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After the Holocaust

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Nazi War Criminal Found in Hungary 64 Years after Death Sentence

July 16th 2012

Concentration Camp Survivor

One of the last surviving Nazi war criminals, a man who evaded a death sentence for 64 years, has been found living in Budapest, Hungary. A Hungarian national, László (or Ladislaus) Csizsik-Csatáry was placed in charge of the Jewish ghetto in Kassa (now located in Slovakia) during World War II. He was noted even at the time for the apparently sadistic pleasure he took in acts of cruelty and violence.

In the spring of 1944, he committed the crime that wrote his name into the history of infamy: he rounded up and deported almost 16,000 Jews to the Nazi death camps.

After the war, Csizsik-Csatáry's story became one of thwarted justice and bureaucratic malfeasance, as the murderer moved from country to country fleeing the inevitable punishment for his crimes.

He was first tried, in absentia, by Czechoslovakia, who sentenced him to death. Traveling under the false pretense of being a Yugoslavian citizen, Csizsik-Csatáry managed to find sanctuary in Canada. For decades, Csizsik-Csatáry must have believed he had escaped. Indeed, it was not until 1997 that his true identity was revealed, and his citizenship revoked. Somehow, he evaded justice again, disappearing from sight and prompting an international search by Nazi hunters.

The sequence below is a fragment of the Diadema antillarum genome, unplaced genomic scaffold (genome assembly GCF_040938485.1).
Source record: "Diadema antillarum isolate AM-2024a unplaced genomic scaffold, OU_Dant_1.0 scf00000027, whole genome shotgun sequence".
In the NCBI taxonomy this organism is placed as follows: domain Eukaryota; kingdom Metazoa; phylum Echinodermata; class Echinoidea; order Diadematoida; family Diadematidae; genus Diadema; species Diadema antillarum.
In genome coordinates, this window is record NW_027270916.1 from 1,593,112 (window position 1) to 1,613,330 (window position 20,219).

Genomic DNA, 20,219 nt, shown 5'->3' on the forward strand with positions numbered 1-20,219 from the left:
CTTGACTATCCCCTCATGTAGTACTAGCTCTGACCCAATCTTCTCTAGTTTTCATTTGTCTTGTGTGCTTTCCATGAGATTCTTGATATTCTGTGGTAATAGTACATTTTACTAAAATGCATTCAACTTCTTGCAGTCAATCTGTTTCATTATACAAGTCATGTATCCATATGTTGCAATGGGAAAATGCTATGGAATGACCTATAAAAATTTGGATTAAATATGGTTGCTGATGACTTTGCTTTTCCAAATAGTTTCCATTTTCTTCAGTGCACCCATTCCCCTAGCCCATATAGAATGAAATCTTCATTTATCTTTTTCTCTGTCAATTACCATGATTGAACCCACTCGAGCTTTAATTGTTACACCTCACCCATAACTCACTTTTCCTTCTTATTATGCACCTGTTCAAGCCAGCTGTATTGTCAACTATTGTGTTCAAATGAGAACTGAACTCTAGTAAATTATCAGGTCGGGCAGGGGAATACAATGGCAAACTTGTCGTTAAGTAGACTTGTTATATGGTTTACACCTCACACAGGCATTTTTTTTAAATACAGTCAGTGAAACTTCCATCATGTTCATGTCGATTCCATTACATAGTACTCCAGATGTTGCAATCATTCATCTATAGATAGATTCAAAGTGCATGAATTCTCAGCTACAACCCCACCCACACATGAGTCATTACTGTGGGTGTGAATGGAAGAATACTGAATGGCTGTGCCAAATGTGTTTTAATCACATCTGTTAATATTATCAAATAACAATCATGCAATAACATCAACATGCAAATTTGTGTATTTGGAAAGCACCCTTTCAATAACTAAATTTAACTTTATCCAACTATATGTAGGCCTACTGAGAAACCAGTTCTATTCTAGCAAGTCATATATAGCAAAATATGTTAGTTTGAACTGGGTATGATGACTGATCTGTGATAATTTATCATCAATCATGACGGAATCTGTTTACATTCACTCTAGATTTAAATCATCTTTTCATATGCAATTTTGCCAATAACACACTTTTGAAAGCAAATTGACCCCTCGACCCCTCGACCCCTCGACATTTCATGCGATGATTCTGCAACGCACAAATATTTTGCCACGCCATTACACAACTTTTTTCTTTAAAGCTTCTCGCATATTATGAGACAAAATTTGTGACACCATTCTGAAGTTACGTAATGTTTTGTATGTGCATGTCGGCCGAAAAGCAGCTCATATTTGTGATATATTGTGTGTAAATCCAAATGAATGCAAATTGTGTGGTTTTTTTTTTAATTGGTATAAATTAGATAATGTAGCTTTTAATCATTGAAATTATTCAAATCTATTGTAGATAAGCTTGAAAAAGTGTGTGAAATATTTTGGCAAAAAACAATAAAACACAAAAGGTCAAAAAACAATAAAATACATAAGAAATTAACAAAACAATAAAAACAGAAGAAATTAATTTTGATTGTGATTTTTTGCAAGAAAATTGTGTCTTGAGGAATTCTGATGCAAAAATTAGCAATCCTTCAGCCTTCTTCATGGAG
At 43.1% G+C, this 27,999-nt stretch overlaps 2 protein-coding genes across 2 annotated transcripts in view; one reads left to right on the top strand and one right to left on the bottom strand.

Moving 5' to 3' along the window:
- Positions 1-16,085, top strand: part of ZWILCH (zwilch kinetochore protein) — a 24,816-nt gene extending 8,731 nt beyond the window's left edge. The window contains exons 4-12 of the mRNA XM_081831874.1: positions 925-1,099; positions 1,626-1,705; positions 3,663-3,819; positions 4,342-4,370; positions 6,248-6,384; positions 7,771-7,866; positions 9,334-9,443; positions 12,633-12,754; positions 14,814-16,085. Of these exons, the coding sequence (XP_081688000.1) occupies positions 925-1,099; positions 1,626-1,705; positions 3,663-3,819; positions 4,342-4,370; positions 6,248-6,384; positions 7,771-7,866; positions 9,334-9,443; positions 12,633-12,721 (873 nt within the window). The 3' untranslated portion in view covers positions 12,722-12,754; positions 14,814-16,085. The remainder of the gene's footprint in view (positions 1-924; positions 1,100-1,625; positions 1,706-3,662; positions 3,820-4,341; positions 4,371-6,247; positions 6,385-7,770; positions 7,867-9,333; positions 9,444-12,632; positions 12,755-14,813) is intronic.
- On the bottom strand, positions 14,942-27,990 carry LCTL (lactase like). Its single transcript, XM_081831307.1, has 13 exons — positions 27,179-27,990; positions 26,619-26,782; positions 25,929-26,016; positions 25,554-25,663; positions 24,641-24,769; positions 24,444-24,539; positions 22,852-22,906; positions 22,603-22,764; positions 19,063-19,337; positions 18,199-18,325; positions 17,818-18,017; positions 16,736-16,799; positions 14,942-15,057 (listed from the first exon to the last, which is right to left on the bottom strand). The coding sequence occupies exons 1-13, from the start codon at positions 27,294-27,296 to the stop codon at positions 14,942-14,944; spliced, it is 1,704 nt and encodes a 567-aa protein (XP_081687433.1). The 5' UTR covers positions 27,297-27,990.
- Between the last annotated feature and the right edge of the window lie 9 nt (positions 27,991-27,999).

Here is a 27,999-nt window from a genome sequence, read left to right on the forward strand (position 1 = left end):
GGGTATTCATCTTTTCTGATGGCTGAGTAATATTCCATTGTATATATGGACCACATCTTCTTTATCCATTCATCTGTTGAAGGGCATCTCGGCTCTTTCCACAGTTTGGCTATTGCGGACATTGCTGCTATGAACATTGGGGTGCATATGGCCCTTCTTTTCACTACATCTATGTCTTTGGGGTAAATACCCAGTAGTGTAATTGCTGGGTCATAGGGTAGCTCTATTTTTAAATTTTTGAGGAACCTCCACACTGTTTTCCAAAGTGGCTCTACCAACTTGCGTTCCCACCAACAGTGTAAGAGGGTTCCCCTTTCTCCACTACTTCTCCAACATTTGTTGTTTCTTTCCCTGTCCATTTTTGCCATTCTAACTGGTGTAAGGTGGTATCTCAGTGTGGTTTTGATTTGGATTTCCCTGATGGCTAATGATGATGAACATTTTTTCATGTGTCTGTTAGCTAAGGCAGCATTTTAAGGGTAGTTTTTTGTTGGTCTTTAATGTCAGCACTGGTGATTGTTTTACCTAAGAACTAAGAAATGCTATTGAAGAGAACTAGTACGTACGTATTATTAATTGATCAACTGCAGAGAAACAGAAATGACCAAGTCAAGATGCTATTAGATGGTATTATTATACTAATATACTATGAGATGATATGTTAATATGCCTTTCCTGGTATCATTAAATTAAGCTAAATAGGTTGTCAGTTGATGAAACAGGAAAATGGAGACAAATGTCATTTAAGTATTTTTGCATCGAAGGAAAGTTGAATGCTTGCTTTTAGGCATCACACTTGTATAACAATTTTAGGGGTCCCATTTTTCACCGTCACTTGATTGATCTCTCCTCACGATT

In recent years, the Simon Wiesenthal center put Csizsik-Csatáry at the top of their list of Nazi war criminals being sought as part of "Operation Last Chance," the Center's final attempt to bring justice to surviving criminals before they are all deceased.

In the end, however, it was not the Center or the police who found the aging killer, but a British tabloid newspaper, The Sun. Using information provided by the Center, they followed a trail that ended in the apartment of a very old man who denied everything, but who they are certain is the monster they have been seeking.

It is currently unknown what Csizsik-Csatáry fate will be. He is 97 years old, and may well be able to avoid trial by pleading infirmity. The Simon Wiesenthal Center has called for the Hungarian authorities to confiscate his passport and prevent him from escaping again.

This may not be necessary. Ironically, the man's ill-health may prevent any further attempts at flight, and he would find few interested in taking in an aging war criminal. His Czech death sentence still stands, and he could easily be extradited without further trial.

Whatever the outcome, it will likely be of little solace to his victims and their survivors. If there is any comfort to be taken, it is that Csizsik-Csatáry has spent almost the entirety of his adult life a hunted man, and now - thanks to a group of relentless investigators and some intrepid journalists - he will die one as well.

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